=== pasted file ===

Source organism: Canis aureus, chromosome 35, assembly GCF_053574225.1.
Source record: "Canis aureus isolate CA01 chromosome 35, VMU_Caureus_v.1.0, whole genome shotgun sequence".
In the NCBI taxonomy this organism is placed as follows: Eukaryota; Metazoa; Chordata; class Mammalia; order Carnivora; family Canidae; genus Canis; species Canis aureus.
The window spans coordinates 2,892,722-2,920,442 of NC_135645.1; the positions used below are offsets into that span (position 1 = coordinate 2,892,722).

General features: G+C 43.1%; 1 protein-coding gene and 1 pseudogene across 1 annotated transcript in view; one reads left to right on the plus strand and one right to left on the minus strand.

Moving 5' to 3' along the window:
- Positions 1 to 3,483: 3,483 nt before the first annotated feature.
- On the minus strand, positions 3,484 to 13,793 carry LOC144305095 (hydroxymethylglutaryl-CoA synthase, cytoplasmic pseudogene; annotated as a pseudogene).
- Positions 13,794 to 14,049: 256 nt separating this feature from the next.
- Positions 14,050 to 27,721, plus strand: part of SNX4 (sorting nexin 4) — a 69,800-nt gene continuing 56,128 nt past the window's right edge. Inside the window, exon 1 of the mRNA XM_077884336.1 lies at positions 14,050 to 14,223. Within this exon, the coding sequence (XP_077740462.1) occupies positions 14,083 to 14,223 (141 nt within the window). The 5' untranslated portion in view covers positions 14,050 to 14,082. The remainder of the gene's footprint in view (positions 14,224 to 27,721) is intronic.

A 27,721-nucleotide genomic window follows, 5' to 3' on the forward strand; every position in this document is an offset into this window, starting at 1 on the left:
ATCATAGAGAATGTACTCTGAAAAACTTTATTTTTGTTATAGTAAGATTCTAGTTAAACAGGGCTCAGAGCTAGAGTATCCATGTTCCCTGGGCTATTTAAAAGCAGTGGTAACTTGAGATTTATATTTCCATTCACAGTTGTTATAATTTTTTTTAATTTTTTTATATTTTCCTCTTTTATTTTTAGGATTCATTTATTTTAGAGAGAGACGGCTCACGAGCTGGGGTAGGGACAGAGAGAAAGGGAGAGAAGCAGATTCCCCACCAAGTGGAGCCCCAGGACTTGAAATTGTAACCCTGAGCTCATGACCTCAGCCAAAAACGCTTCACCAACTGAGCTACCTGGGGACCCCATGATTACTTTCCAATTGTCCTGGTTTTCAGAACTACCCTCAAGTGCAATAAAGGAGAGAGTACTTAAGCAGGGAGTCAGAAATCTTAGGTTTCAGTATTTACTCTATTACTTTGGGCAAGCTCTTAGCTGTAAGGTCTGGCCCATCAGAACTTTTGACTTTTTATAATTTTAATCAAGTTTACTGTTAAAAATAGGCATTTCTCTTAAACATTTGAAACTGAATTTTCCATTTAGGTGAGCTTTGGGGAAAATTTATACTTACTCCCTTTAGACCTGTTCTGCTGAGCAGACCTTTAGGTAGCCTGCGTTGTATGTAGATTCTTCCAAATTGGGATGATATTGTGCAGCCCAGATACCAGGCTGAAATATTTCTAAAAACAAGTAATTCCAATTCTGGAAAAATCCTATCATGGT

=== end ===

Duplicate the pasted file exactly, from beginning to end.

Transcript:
Source organism: Canis aureus, chromosome 35, assembly GCF_053574225.1.
Source record: "Canis aureus isolate CA01 chromosome 35, VMU_Caureus_v.1.0, whole genome shotgun sequence".
In the NCBI taxonomy this organism is placed as follows: Eukaryota; Metazoa; Chordata; class Mammalia; order Carnivora; family Canidae; genus Canis; species Canis aureus.
The window spans coordinates 2,892,722-2,920,442 of NC_135645.1; the positions used below are offsets into that span (position 1 = coordinate 2,892,722).

General features: G+C 43.1%; 1 protein-coding gene and 1 pseudogene across 1 annotated transcript in view; one reads left to right on the plus strand and one right to left on the minus strand.

Moving 5' to 3' along the window:
- Positions 1 to 3,483: 3,483 nt before the first annotated feature.
- On the minus strand, positions 3,484 to 13,793 carry LOC144305095 (hydroxymethylglutaryl-CoA synthase, cytoplasmic pseudogene; annotated as a pseudogene).
- Positions 13,794 to 14,049: 256 nt separating this feature from the next.
- Positions 14,050 to 27,721, plus strand: part of SNX4 (sorting nexin 4) — a 69,800-nt gene continuing 56,128 nt past the window's right edge. Inside the window, exon 1 of the mRNA XM_077884336.1 lies at positions 14,050 to 14,223. Within this exon, the coding sequence (XP_077740462.1) occupies positions 14,083 to 14,223 (141 nt within the window). The 5' untranslated portion in view covers positions 14,050 to 14,082. The remainder of the gene's footprint in view (positions 14,224 to 27,721) is intronic.

A 27,721-nucleotide genomic window follows, 5' to 3' on the forward strand; every position in this document is an offset into this window, starting at 1 on the left:
ATCATAGAGAATGTACTCTGAAAAACTTTATTTTTGTTATAGTAAGATTCTAGTTAAACAGGGCTCAGAGCTAGAGTATCCATGTTCCCTGGGCTATTTAAAAGCAGTGGTAACTTGAGATTTATATTTCCATTCACAGTTGTTATAATTTTTTTTAATTTTTTTATATTTTCCTCTTTTATTTTTAGGATTCATTTATTTTAGAGAGAGACGGCTCACGAGCTGGGGTAGGGACAGAGAGAAAGGGAGAGAAGCAGATTCCCCACCAAGTGGAGCCCCAGGACTTGAAATTGTAACCCTGAGCTCATGACCTCAGCCAAAAACGCTTCACCAACTGAGCTACCTGGGGACCCCATGATTACTTTCCAATTGTCCTGGTTTTCAGAACTACCCTCAAGTGCAATAAAGGAGAGAGTACTTAAGCAGGGAGTCAGAAATCTTAGGTTTCAGTATTTACTCTATTACTTTGGGCAAGCTCTTAGCTGTAAGGTCTGGCCCATCAGAACTTTTGACTTTTTATAATTTTAATCAAGTTTACTGTTAAAAATAGGCATTTCTCTTAAACATTTGAAACTGAATTTTCCATTTAGGTGAGCTTTGGGGAAAATTTATACTTACTCCCTTTAGACCTGTTCTGCTGAGCAGACCTTTAGGTAGCCTGCGTTGTATGTAGATTCTTCCAAATTGGGATGATATTGTGCAGCCCAGATACCAGGCTGAAATATTTCTAAAAACAAGTAATTCCAATTCTGGAAAAATCCTATCATGGT